Share

Agencies, Marketers Find Inspiration In Location Data

But the buy side is still in the exploratory stages of geo-marketing, says Beeby Clark+Meyler’s James Mullany.

BCM's James Mullany
BCM’s James Mullany

For the longest time, digital advertising has been associated with the word “cheap.” The description typically applied not just to the cost, but also the quality. In other words, marketers have tended to view online advertising as valuable for the efficiency in targeting and placing, but not so much for its worthiness as an attractive branding vehicle.

That sentiment has been even more true in the case of mobile advertising, particularly given the rise of programmatic media buying, which has tended to focus on real-time bidding and low-cost direct response ads that aim to capture clicks above all else.

The wider application of location data into both the creation and placement of digital ads could elevate both the immediate tactical and long-view strategic branding elements of mobile marketing, says James Mullany, a senior analyst at East Coast ad agency Beeby Clark+Meyler. Still, Mullany, speaking shortly after moderating a Street Fight panel on the topic of geo-data, mobile advertising, and creativity, says the industry has a long way to go when it comes to making fuller use of location data and related tools.

It’s a view that fits with BCM’s roots, which go way back in attempting to connect the varying goals of digital media buying and creativity. Marrying the competing elements that go into online advertising is baked into the DNA of the decade-old independent shop, which was formed by Tom Beeby, Michael Clark, and Stuart Meyler. That trio emerged from Modem Media, which is widely considered among the first digital ad agencies, notes Anna Baskin, who heads business development at BCM.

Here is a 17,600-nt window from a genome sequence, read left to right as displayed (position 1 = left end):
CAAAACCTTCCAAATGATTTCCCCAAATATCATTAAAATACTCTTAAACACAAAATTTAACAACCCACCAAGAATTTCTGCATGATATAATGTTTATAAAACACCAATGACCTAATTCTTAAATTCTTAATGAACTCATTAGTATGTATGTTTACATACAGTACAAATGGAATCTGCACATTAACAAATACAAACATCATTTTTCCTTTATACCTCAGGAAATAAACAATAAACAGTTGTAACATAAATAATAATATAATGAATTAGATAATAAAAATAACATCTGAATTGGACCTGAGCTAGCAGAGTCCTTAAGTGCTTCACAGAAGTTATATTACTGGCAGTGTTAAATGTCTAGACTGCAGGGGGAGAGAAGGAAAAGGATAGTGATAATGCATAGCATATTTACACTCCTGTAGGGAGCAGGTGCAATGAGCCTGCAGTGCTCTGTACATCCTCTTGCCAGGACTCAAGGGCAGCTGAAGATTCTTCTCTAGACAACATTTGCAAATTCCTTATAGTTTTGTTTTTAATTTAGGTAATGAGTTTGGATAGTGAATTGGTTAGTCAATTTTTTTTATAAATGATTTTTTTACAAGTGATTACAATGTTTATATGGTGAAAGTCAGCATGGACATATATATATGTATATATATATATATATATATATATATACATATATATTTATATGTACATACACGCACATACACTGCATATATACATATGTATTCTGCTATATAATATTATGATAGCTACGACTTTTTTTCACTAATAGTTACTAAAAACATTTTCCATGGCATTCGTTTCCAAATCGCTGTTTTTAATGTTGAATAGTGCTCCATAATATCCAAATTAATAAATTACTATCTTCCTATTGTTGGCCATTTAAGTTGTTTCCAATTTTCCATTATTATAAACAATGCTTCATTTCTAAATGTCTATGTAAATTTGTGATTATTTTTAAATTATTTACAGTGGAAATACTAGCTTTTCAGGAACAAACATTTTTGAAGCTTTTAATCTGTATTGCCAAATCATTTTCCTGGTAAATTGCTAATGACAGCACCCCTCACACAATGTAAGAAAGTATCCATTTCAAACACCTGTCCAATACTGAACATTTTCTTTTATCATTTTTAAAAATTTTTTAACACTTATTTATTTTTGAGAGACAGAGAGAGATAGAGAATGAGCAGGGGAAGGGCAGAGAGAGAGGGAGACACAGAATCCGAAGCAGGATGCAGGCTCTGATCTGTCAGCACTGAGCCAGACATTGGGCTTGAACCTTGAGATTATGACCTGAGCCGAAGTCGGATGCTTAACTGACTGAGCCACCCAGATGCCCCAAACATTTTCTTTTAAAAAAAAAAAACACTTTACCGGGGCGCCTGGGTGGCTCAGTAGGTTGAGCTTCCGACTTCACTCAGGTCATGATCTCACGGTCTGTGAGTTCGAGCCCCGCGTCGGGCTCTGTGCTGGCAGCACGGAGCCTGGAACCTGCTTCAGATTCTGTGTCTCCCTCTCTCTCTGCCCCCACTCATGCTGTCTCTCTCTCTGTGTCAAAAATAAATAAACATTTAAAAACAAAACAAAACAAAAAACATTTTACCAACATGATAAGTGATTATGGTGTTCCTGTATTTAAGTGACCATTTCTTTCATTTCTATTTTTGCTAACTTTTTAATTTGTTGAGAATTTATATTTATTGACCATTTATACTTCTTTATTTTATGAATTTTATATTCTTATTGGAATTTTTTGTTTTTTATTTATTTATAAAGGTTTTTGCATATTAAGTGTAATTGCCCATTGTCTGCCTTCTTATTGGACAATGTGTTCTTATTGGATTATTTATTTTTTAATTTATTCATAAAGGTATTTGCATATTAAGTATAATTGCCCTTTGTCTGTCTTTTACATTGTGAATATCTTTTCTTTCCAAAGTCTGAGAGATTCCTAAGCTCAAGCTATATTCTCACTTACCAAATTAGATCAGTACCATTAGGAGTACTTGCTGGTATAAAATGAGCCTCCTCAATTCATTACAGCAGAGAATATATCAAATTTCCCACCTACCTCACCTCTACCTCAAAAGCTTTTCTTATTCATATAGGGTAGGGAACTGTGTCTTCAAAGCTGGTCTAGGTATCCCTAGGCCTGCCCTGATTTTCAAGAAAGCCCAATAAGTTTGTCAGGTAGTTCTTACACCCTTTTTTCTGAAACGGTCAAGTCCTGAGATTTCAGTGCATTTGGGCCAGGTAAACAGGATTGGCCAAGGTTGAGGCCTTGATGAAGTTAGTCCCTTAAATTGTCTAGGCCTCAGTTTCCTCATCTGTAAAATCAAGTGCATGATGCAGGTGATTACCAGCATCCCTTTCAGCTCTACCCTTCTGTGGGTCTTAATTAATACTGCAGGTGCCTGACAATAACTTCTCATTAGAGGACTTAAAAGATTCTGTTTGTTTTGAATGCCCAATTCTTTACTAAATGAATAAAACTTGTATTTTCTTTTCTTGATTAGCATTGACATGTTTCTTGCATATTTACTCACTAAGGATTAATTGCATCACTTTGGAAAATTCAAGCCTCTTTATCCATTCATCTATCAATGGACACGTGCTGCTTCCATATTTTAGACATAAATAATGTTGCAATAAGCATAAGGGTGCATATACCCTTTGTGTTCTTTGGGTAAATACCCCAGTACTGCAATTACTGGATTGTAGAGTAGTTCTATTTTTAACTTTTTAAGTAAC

BCM's Anna Baskin
BCM’s Anna Baskin

“We are a data-inspired digital agency that believes in the seamless integration of media and creative,” Baskin says, explaining how the agency’s philosophy has carried over from its Modem Media roots. “As such, we handle everything from media planning/buying to creative execution, and analysis, all under one roof.”

The idea of mixing and matching various advertising disciplines is something Mullany says that all agencies — independent and otherwise — need to get used to, particularly as mobile and location assume a more central spot within media plans.

Have agencies embraced the notion of location as a factor when creating as well as placing advertising?

James Mullany: Yes, but many can still do better. Too often, the geo-targeting capability of a media vendor is limited to ZIP code targeting.  While ZIP code targeting is a start in the right direction, there are ways to get even more targeted with location data.

There are multiple ways to access location data, which may be causing some advertisers frustration in identifying how to go beyond the standard ZIP code targeting. For example, location-based data can be accessed via check-in information from Yelp, Foursquare and Facebook.  There are also companies that are focused on attaining location-based data via less consumer-facing approaches, such as fingerprinting.  Fingerprinting overcomes the mobile cookie dilemma and looks at the characteristics of IP and location information to associate a user within a certain geo-fence.  All of these companies have different data sources and methodologies for identifying location. Depending on what you are trying to achieve, it is important to understand this when engaging a location marketing partner.

At BCM, we work with the client to ensure that the chosen solution aligns with their objectives. For example, if you’re looking to pinpoint a user within a location such as a building or a stadium, that requires a very different approach from targeting users within a ZIP code.